Frustration eventually led to litigation—in 1996, Eloise Cobell, treasurer of the Blackfeet tribe, sued for an accounting of so-called Individual Indian Money Accounts. If you want to see government at its most inept, read Judge Royce Lamberth's 1999 decision in Cobell v. Babbitt, in which he stated that "[i]t would be difficult to find a more historically mismanaged federal program than the Individual Indian Money (IIM) trust."

The litigation dragged on for fourteen years. The government could not produce any coherent records for over 300,000 IIM accounts. Multiple Interior secretaries were held in contempt for failure to comply with court orders to produce records and to stop destroying evidence. Congress eventually settled the case for $3.4 billion, making the case the biggest ever won against the federal government.

The Supreme Court created this mess, but it has been reluctant to try to fix it. The tribes have come to the Court on occasion pressing claims that the federal government has been a lousy trustee.

For instance, in a 2009 case, United States v. Navajo Nation, the claim was that a lease to mine coal on Navajo lands entered into on their behalf by the Secretary of the Interior was corrupt. The initial royalty rate negotiated with the Peabody Coal Company in 1964 was too low and when it was renegotiated in 1984, the bargaining was allegedly influenced by ex parte contacts between Peabody and President Reagan's administration.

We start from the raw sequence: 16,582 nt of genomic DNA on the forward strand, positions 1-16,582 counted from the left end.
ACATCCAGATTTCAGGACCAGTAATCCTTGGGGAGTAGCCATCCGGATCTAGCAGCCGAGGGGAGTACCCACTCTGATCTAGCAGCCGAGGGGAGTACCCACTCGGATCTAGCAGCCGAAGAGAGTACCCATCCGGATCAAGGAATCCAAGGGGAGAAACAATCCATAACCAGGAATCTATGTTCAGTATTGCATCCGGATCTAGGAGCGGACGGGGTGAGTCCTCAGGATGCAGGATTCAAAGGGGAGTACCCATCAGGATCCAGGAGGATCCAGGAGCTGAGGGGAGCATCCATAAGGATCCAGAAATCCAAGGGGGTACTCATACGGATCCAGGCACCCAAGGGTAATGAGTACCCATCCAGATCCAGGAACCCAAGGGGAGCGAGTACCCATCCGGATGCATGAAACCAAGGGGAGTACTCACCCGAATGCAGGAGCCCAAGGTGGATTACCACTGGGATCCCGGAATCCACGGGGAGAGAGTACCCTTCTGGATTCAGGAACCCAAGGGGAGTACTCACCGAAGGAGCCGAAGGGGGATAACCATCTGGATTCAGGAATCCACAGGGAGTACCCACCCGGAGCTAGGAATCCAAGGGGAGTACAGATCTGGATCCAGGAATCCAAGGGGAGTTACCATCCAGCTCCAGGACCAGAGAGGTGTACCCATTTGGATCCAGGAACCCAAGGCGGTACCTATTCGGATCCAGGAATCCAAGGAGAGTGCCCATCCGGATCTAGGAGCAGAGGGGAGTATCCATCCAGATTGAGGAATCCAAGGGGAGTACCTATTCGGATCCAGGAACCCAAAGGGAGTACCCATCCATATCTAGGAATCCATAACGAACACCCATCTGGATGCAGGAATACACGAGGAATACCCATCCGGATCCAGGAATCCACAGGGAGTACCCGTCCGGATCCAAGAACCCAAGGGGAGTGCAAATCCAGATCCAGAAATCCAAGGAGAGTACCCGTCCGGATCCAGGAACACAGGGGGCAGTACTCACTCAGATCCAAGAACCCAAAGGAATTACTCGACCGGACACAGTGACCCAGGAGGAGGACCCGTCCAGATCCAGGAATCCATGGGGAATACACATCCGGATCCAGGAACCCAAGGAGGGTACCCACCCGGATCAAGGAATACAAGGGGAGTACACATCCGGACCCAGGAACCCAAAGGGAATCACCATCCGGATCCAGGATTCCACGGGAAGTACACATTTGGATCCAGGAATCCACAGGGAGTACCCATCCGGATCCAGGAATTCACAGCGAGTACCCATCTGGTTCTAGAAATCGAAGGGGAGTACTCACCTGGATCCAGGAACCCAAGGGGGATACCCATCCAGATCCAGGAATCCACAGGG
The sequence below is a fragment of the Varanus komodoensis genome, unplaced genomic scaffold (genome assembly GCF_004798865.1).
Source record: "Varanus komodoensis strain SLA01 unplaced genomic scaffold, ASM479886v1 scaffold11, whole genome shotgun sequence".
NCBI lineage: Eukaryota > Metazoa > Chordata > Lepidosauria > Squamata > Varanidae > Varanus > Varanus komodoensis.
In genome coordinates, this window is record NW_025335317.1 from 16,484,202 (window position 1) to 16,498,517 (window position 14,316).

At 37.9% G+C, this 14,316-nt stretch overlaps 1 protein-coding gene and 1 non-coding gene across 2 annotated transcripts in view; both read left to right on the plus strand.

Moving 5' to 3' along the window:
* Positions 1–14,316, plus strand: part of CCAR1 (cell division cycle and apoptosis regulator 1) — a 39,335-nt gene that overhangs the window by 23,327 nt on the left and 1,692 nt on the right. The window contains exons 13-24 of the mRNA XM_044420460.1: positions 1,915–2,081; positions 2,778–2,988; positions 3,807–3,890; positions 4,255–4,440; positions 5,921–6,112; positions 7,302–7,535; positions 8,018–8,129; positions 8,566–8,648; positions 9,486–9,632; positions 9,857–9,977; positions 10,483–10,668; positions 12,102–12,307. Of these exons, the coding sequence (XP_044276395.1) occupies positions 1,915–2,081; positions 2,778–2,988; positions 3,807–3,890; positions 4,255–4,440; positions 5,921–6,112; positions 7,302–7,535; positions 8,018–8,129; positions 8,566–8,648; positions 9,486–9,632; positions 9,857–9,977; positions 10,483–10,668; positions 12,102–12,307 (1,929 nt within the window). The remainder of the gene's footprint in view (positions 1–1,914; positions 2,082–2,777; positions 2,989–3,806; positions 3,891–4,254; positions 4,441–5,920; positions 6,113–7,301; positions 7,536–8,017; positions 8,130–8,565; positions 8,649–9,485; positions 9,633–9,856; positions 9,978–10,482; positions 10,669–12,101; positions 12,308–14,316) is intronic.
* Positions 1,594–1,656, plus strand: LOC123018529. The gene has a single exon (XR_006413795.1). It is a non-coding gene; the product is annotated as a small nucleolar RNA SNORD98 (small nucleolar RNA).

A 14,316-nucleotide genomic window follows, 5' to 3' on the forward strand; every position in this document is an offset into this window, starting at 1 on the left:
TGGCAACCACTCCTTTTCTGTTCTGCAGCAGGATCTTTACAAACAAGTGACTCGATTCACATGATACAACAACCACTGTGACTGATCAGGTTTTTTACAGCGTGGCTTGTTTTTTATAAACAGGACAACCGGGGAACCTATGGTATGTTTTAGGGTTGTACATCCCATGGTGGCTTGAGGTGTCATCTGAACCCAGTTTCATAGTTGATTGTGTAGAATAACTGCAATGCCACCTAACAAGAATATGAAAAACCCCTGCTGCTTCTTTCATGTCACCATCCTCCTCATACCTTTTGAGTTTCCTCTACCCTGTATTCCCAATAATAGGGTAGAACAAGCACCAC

The Navajo sought $600 million in damages. The Court, via Justice Scalia, rejected the claim. The Court declared that the general trust obligation, which started in Cherokee Nation and had been federal policy ever since, was not sufficient in the abstract to create legally cognizable claims under the Indian Tucker Act.

Rather, the government's obligations to pay damages would be defined by the explicit text of statutes—miasmas based on history or the like wouldn't cut the mustard. The Court would "train on specific rights-creating or duty-imposing statutory or regulatory prescriptions."

Under this approach, the plaintiff must identify language that "bears the hallmarks of a conventional fiduciary relationship" in order for trust principles to lead to damages. The Court reviewed various statutes that authorized and regulated coal leasing by the Secretary on behalf of Indians and found them bereft of such hallmarks. The Navajo lost.